• This definitely exists. Just found this Apartment Therapy comparison to point you in the general direction I think you’re envisioning:

    • Ugh stuck in mod (AGAIN) link to follow.


    • Havenly and Decorist were the two that came up for me. I’m about to pull the trigger on Havenly (I think) – would love to hear how it goes if you use them!

    • I think Homepolish is another player in this space – internet design service and I like their look

    • Look for a real estate staging company — the folks that come in and put furniture around/rearrange stuff when houses go for sale. They have great ideas for what you already have and what you need. Local realtors can probably put you in touch with some.

    • My fabulous decorator will do this.

  14. Frye harness boots :

    I am contemplating splurging on a pair of Frye harness boots but can’t decide between the 8R (short) and the 12R (standard midcalf height). I will wear them over skinny jeans and leggings and with casual dresses. I am a smallish person with very short hair and I don’t want the look to be too masculine. The short version is cute, but I think it would look odd with dresses. What would you choose?

    • The Deborah :)

      I like the 8R best with pants. With leggings and dresses, I like something higher than a 12 (like the campus 14s).

      I didn’t get the harness for fear I’d look a bit like the women from Sons of Anarchy. I wanted to look friendly and approachable and not like I might beat you up.

      • Frye harness boots :

        Holy bedazzler, Batman.

        The “I might beat you up” aspect is what is giving me pause. I already have the Phillip tall harness boot, which is sleeker and doesn’t give off that vibe at all, but I would love to have a shorter option that isn’t so out of style and that I can slip on after yoga etc..

        • Re bedazzler, I know. And yet I can’t look away.

          I have some Born short boots that are so comfy and were ~ 125 or so. If you just want for after yoga, maybe this would work?

    • Side note, I’ve had a pair of Frye boots since 2004. I waterproofed them when I first purchased them and polish them a few times a year, and they still look great! The splurge is well worth it.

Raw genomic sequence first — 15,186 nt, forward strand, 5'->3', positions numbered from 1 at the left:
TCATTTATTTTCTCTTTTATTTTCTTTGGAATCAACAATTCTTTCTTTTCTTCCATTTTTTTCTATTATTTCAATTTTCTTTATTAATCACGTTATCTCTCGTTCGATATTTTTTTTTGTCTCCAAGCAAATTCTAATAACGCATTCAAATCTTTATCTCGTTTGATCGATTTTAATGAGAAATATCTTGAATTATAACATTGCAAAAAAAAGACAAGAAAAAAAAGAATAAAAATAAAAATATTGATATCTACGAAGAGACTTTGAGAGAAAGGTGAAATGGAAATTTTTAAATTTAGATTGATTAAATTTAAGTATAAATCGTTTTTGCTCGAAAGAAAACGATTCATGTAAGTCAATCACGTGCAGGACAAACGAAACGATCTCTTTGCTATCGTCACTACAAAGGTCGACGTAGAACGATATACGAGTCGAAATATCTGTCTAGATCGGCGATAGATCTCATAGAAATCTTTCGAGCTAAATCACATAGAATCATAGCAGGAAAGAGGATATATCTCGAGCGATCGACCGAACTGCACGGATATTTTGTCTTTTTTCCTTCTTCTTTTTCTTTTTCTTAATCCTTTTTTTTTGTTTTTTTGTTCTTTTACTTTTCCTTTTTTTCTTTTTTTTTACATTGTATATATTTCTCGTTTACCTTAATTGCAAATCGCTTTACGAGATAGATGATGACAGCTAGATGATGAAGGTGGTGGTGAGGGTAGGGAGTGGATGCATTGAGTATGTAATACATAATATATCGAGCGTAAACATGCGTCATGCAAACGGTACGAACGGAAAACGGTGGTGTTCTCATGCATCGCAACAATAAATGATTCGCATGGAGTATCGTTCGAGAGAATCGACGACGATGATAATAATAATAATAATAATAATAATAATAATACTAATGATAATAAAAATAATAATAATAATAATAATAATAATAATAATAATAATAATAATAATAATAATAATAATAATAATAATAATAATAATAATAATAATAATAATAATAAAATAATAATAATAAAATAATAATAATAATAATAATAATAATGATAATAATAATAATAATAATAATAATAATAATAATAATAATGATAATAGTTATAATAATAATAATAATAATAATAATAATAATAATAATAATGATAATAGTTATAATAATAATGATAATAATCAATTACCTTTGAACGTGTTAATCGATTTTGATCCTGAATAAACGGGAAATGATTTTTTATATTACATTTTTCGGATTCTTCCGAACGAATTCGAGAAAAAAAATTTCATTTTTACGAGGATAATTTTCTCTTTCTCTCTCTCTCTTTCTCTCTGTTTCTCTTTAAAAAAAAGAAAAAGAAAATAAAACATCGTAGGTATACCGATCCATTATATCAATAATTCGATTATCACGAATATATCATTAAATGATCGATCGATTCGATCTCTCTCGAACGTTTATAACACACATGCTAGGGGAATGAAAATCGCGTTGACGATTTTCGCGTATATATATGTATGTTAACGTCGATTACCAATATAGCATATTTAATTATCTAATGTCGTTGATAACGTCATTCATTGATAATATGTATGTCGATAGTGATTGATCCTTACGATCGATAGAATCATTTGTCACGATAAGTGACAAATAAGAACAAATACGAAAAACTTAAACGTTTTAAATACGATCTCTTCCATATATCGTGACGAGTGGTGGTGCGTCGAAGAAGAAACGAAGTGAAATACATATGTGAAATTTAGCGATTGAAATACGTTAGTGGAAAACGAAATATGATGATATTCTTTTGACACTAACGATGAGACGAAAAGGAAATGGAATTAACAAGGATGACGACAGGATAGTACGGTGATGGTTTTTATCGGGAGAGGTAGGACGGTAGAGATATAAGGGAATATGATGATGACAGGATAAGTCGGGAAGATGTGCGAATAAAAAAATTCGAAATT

• Frye Collector :

      I have both the Harness and the Deborah. As fun as the Deborah are (and I totally heart them), the Harness get way more play in my wardrobe. I don’t think they are overly masculine. I also get way more wear out my 12s than my 8s, though they also have a fold down style that can be worn as both (12s, but cuff to an 8).

  15. I’m in higher ed at a university that’s going through tough budget times. Unfortunately, the general area I work in is one of the areas that’s being scrutinized to a very high degree. Not my specific department, but positions like mine across campus. I’m trying to refill a position and there’s a decent chance that it could completely stall. Guys, I’ve been overworked and understaffed for almost two years. I’m already having issues with anxiety, panic attacks and stress. All work related. The only light at the end of the tunnel was the possibility of hiring another person to take on a few of my projects. If this doesn’t happen — what the heck do I do? What I’m doing isn’t sustainable as it is, and I don’t exactly see the expectations for work changing, even if we’re doing it with half as many people. And the extra scrutiny from people outside my department is getting pretty unbearable as it is. I just want to cry, then quit. I have no idea what I’d do instead, as my skills have become really specialized. It wouldn’t be just changing jobs; it would be changing a career. Which I am really unprepared to do.

    • Refill the position quickly?

      Sounds like it hasn’t stalled, so since the hire has already been approved move fast if you can so you don’t lose it.

      And stop underestimating yourself. I suspect your skills are much more transferable than you think. It sounds like you don’t want to stay at this job regardless, so maybe time to look around at your friends and start setting up some coffee times/lunches. Start with networking with your friends. Talk to ones in fields that do interesting things… just to learn and think about options. Sometimes you will be shocked to learn how other people view your talents, to learn about options/careers you never considered before etc…

      And what is gong on with your psychiatrist/meds? That may be the underlying issue that needs tweeking, and then everything might look better. What do you think?

      • No, the position hasn’t been approved. If/when it does, I will be moving like crazy. The sad thing is that I used to love my job, but it’s been a whole lot of pain and aggravation during the past year. It’s just hard to see any light at the end of the tunnel. I am seeing an EAP counselor to figure out a more productive way to deal with all my angst and worry.